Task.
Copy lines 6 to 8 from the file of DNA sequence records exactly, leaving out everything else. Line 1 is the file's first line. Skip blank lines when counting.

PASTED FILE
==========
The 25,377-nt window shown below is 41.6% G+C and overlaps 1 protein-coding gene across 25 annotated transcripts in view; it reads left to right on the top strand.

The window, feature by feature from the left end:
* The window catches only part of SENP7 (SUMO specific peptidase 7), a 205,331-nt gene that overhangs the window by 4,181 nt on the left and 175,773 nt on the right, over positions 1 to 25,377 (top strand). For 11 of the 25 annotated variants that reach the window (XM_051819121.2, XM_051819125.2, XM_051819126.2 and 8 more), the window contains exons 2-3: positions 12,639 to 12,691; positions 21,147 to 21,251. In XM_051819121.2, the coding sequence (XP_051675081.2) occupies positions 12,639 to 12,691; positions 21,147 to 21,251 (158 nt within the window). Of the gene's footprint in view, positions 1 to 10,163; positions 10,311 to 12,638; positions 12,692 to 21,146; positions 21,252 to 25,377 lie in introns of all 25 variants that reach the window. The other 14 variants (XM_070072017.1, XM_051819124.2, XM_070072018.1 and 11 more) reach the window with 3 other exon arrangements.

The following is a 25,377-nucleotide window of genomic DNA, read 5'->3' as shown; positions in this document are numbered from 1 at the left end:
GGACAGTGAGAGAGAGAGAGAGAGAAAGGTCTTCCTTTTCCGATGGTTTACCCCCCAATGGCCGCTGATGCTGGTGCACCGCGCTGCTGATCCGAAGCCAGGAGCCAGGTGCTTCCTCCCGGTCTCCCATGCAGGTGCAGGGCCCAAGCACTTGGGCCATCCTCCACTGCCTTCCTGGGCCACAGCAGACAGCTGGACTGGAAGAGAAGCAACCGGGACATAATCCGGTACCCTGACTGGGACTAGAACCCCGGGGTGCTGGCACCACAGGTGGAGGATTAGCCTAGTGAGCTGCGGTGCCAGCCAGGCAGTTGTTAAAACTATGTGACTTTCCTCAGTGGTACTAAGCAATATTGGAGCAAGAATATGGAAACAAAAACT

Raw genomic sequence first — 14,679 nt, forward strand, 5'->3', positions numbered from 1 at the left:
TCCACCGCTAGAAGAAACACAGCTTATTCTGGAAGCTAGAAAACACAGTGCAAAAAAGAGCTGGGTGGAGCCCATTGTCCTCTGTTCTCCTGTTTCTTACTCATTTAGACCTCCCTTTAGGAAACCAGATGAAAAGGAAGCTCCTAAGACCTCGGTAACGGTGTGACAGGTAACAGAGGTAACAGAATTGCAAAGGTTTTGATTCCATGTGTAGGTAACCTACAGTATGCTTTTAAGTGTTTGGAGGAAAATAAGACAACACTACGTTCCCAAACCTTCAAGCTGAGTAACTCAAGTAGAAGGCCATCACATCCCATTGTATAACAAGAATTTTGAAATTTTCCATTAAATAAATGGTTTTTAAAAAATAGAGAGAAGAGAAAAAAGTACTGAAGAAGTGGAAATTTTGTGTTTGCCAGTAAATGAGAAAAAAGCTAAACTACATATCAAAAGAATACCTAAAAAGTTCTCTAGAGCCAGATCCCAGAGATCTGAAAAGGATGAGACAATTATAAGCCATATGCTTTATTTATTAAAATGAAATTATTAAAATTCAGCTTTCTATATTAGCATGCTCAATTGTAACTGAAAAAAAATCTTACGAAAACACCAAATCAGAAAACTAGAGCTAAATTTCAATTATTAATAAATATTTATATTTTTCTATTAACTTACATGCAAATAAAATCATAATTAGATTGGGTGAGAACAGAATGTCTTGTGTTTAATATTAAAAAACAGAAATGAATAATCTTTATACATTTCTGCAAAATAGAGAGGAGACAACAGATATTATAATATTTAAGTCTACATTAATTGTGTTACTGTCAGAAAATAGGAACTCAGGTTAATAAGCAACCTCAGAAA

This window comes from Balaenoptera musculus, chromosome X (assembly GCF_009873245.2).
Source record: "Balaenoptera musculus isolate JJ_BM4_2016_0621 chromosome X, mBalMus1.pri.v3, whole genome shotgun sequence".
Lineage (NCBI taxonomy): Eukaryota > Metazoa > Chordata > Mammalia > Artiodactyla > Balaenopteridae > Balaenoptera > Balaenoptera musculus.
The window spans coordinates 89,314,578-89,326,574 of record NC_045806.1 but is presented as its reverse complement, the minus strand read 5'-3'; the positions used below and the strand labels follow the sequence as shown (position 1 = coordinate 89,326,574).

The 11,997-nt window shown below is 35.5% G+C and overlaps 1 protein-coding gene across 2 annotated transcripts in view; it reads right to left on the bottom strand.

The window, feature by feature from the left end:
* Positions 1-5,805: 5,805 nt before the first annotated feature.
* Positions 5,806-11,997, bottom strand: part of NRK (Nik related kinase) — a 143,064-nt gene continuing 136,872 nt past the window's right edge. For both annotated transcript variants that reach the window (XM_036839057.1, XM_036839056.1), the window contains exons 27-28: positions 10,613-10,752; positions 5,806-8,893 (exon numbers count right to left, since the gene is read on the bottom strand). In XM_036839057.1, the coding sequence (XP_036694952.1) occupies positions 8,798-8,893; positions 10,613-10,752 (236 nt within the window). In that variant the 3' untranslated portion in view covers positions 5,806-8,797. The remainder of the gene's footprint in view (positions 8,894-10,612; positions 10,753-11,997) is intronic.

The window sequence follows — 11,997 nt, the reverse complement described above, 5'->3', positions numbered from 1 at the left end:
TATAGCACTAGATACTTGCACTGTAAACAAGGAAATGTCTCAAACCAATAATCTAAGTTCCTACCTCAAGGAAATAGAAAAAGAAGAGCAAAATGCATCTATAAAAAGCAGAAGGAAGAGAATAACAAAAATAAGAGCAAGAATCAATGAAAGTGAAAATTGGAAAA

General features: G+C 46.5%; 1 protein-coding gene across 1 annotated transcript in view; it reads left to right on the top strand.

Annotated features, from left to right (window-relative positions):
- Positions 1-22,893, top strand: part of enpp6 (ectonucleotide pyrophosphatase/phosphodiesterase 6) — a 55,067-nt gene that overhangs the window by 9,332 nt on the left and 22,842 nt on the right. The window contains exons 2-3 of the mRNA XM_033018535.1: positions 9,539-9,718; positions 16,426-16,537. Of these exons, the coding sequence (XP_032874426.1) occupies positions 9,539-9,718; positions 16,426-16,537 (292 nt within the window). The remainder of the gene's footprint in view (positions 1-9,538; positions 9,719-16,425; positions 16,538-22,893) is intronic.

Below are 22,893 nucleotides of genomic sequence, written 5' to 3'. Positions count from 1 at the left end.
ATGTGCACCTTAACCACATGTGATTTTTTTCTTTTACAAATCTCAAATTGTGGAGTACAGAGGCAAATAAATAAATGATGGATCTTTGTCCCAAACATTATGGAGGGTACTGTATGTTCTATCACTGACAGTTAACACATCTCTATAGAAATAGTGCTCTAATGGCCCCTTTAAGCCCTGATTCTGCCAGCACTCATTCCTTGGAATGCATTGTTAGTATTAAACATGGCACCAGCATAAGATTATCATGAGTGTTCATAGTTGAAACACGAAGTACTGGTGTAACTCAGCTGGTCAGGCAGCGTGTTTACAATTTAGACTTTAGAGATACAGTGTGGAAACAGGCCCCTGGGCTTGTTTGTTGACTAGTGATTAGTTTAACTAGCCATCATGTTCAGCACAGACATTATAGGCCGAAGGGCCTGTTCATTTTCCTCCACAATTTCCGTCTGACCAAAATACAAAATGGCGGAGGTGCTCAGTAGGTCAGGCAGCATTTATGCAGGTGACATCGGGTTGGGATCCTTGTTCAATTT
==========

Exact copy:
Raw genomic sequence first — 14,679 nt, forward strand, 5'->3', positions numbered from 1 at the left:
TCCACCGCTAGAAGAAACACAGCTTATTCTGGAAGCTAGAAAACACAGTGCAAAAAAGAGCTGGGTGGAGCCCATTGTCCTCTGTTCTCCTGTTTCTTACTCATTTAGACCTCCCTTTAGGAAACCAGATGAAAAGGAAGCTCCTAAGACCTCGGTAACGGTGTGACAGGTAACAGAGGTAACAGAATTGCAAAGGTTTTGATTCCATGTGTAGGTAACCTACAGTATGCTTTTAAGTGTTTGGAGGAAAATAAGACAACACTACGTTCCCAAACCTTCAAGCTGAGTAACTCAAGTAGAAGGCCATCACATCCCATTGTATAACAAGAATTTTGAAATTTTCCATTAAATAAATGGTTTTTAAAAAATAGAGAGAAGAGAAAAAAGTACTGAAGAAGTGGAAATTTTGTGTTTGCCAGTAAATGAGAAAAAAGCTAAACTACATATCAAAAGAATACCTAAAAAGTTCTCTAGAGCCAGATCCCAGAGATCTGAAAAGGATGAGACAATTATAAGCCATATGCTTTATTTATTAAAATGAAATTATTAAAATTCAGCTTTCTATATTAGCATGCTCAATTGTAACTGAAAAAAAATCTTACGAAAACACCAAATCAGAAAACTAGAGCTAAATTTCAATTATTAATAAATATTTATATTTTTCTATTAACTTACATGCAAATAAAATCATAATTAGATTGGGTGAGAACAGAATGTCTTGTGTTTAATATTAAAAAACAGAAATGAATAATCTTTATACATTTCTGCAAAATAGAGAGGAGACAACAGATATTATAATATTTAAGTCTACATTAATTGTGTTACTGTCAGAAAATAGGAACTCAGGTTAATAAGCAACCTCAGAAA

This window comes from Balaenoptera musculus, chromosome X (assembly GCF_009873245.2).